I got to thinking about the problem of prop noise and the fact that most pilots seem not to take it into consideration. I recently got a call from pilot who went flying just after the restrictions were eased. It was a pretty evening, so he just cruised back and forth over his hometown in his big-bore Continental-powered machine. The public was still in hypersensitive mode and, as it turned out, the police switchboard lit up. The FAA came calling to the pilot. One of the many complaints was from a police officer that said the airplane was doing aerobatics at 200 feet. The reality was that the pilot was just cruising in circles over town (radar tapes show he was never below 1,500 AGL) but his practice was to leave the prop at 2,600 rpm, so the perception was that he was very low. He admitted to me that he always kept the prop at 2,600 rpm because he didn't want to risk running the engine "oversquare" and damaging it. Because a guy didn't know his airplane, he scared or angered a heck of a lot of people. That sort of behavior falls into the dumber than a bag of hammers department.
I'm of the opinion that we have to sell aviation with everything we do. Most of us love it, so sharing with others is a part of our lives. However, selling it means being mature and considerate. It means turning the prop as slowly as possible when flying below about 2,000 feet AGL. It means not flying below 1,000 feet AGL over houses and groups of people even small groups. It means keeping in mind that most of the people don't particularly want to see your airplane up close and personal and that your buzz job over the lake or the baseball game is viewed by the majority as a stupid, childish stunt by someone who can't be trusted with a device that could be used to hurt a lot of people. Those folks don't see your airplane as a symbol of freedom and independence. What they really see in their mind's eye is the video clip of the burning airplane crashing into the air show crowd in Germany.
A visitor to the Lounge told me that he lives on a shoreline about ten miles from a nuclear power plant that is also on the shore. Regularly, some idiot buzzes the municipal pier and then disappears down the beach, in the direction of the power plant, at low altitude. The pilot even did it during that temporary no-fly-near-nukes we had. What kind of message does that send to the hundreds who see that one little airplane? Do we want to suffer another series of flight restrictions because of that yahoo?
One of the pleasures I get out of aviation is that it attracts fiercely independent people. People who are capable of and used to making decisions on their own and taking action to accomplish what they want. The average person who feels the need for a committee consensus on all decisions tends not to do well as a pilot. Part of the joy of aviation is that pilots have a tendency to rebel against authority if it is perceived to be lacking in competence. That does lead to one nasty downside. A certain percentage of pilots will, when presented with concerns about noise, react simply by mentally thumbing their noses at the messenger and taking pains to make more noise in the area the next time. This three-year-old maturity level winds up making those on the receiving end of the noise or buzz job even less happy. The hero pilot flies away thinking he has shown the complainer a thing or two, only to find out that those same complainers are just as willing to fight back as the pilot was. The complainer does so by going to the county commission meeting to put noise restrictions on the airport, or vote to turn it into a subdivision.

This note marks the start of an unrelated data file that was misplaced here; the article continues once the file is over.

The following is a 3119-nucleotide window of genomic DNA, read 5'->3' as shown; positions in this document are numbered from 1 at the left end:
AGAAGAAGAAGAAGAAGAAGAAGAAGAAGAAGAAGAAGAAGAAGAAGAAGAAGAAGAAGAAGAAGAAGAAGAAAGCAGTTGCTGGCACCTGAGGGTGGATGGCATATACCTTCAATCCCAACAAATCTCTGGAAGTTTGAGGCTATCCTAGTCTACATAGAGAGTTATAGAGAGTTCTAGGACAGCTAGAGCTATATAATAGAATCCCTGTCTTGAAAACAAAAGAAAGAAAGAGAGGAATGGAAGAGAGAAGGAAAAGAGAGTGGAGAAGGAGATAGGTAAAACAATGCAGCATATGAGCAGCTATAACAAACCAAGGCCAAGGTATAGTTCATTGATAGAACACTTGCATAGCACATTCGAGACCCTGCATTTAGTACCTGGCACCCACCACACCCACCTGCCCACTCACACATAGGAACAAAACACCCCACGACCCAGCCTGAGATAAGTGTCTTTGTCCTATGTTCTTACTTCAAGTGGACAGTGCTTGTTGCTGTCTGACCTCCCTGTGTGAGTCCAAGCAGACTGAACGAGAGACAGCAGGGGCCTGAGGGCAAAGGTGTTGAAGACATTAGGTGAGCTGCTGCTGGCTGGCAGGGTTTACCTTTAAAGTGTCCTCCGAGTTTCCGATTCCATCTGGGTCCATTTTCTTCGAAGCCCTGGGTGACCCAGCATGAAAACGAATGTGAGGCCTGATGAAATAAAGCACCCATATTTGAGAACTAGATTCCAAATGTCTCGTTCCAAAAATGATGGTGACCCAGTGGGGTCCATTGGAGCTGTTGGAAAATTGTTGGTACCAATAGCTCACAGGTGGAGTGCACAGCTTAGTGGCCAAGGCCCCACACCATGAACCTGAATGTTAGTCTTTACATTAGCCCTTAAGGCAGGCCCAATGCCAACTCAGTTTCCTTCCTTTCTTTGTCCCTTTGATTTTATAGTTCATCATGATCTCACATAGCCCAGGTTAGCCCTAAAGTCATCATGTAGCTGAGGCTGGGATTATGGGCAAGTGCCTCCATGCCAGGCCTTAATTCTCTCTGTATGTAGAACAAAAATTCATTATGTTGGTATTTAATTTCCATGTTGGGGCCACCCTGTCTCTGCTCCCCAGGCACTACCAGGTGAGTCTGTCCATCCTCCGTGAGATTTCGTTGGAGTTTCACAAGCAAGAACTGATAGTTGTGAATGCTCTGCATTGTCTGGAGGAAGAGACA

As independent people, we are loathe to talk to other pilots about the way that they fly. However, I've written about that issue before ("The Pilot's Lounge # 13: An Instructor's Obligation"). I feel there are times when we must speak to other pilots, or at least ask someone that pilot respects to speak to him. I believe that is the case with behavior that hurts all of us. We must do our best to get the word to those who feel it necessary to buzz people or generally fly inconsiderately. It may mean having a conversation with them or simply printing out this column and sticking it where it will be seen.
As the afternoon wound down and folks started heading out of the Lounge, Walter said that every time a pilot does something stupid such as fly low over a bunch of people or run the prop control clear forward while still on downwind, that pilot had better figure that the cost to him or her will be someday having to write at least one letter to the editor or to speak out at a public hearing in support of aviation or to keep an airport open. Looking back over the years, that seemed to make sense to me.
As I headed home, I kept thinking about the day. We certainly can't be invisible when we fly and aren't going to win the hearts and minds of the public by trying to stay out of sight. We win them by effectively passing along the joys of flight and honestly addressing their fears. It is a slow, steady, fragile process. Irrational fear is intensely powerful. We saw what it did after September 11 when the panic and overreaction affected us so harshly. While we work to win over those who don't fly, we have to recognize that we also cannot afford to condone the actions that work against us so effectively. We cannot allow those who don't care to hurt the rest of us. We saw how fragile our privilege to fly (and yes, the unhappy truth is that it's a privilege, not a right) is last September. In addition to flying considerately and staying involved politically, we must refuse to tolerate those among us who regularly do the buzz jobs or haven't figured out that their airplane will run just fine at 2,300 rpm rather than 2,500. We have to talk to our friends and convince them that what they are doing is hurting all of us. If we can't talk to them, then print this out and make sure they get a copy.
See you next month.